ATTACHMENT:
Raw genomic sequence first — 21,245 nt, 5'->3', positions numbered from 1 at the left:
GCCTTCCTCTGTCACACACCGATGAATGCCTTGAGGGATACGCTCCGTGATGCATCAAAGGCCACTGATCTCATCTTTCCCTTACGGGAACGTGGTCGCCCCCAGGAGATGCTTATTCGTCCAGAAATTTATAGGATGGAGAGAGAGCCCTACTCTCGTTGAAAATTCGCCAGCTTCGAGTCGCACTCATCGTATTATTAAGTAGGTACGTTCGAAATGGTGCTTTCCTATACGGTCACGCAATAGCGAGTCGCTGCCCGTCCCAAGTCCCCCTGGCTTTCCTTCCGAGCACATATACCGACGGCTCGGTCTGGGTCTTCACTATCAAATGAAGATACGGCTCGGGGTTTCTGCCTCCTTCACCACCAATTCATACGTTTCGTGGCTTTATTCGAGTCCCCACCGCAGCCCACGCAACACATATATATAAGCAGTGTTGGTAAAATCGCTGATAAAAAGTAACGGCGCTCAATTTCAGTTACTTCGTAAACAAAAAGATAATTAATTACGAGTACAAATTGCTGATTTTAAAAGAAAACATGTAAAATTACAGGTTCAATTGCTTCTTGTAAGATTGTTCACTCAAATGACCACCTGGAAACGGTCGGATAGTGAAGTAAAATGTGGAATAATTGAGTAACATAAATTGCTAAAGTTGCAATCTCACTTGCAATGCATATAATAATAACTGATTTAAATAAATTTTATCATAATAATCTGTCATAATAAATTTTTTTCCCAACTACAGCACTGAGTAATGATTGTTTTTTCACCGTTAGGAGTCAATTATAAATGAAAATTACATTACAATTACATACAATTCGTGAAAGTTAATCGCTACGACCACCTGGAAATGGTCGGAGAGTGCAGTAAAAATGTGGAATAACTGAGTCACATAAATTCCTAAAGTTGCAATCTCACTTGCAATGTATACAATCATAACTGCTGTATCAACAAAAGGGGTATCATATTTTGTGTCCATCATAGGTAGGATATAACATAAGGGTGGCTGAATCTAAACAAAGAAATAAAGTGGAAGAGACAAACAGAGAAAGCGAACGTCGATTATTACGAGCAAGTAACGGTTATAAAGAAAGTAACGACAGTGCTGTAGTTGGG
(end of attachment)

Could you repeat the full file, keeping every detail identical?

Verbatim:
Raw genomic sequence first — 21,245 nt, 5'->3', positions numbered from 1 at the left:
GCCTTCCTCTGTCACACACCGATGAATGCCTTGAGGGATACGCTCCGTGATGCATCAAAGGCCACTGATCTCATCTTTCCCTTACGGGAACGTGGTCGCCCCCAGGAGATGCTTATTCGTCCAGAAATTTATAGGATGGAGAGAGAGCCCTACTCTCGTTGAAAATTCGCCAGCTTCGAGTCGCACTCATCGTATTATTAAGTAGGTACGTTCGAAATGGTGCTTTCCTATACGGTCACGCAATAGCGAGTCGCTGCCCGTCCCAAGTCCCCCTGGCTTTCCTTCCGAGCACATATACCGACGGCTCGGTCTGGGTCTTCACTATCAAATGAAGATACGGCTCGGGGTTTCTGCCTCCTTCACCACCAATTCATACGTTTCGTGGCTTTATTCGAGTCCCCACCGCAGCCCACGCAACACATATATATAAGCAGTGTTGGTAAAATCGCTGATAAAAAGTAACGGCGCTCAATTTCAGTTACTTCGTAAACAAAAAGATAATTAATTACGAGTACAAATTGCTGATTTTAAAAGAAAACATGTAAAATTACAGGTTCAATTGCTTCTTGTAAGATTGTTCACTCAAATGACCACCTGGAAACGGTCGGATAGTGAAGTAAAATGTGGAATAATTGAGTAACATAAATTGCTAAAGTTGCAATCTCACTTGCAATGCATATAATAATAACTGATTTAAATAAATTTTATCATAATAATCTGTCATAATAAATTTTTTTCCCAACTACAGCACTGAGTAATGATTGTTTTTTCACCGTTAGGAGTCAATTATAAATGAAAATTACATTACAATTACATACAATTCGTGAAAGTTAATCGCTACGACCACCTGGAAATGGTCGGAGAGTGCAGTAAAAATGTGGAATAACTGAGTCACATAAATTCCTAAAGTTGCAATCTCACTTGCAATGTATACAATCATAACTGCTGTATCAACAAAAGGGGTATCATATTTTGTGTCCATCATAGGTAGGATATAACATAAGGGTGGCTGAATCTAAACAAAGAAATAAAGTGGAAGAGACAAACAGAGAAAGCGAACGTCGATTATTACGAGCAAGTAACGGTTATAAAGAAAGTAACGACAGTGCTGTAGTTGGG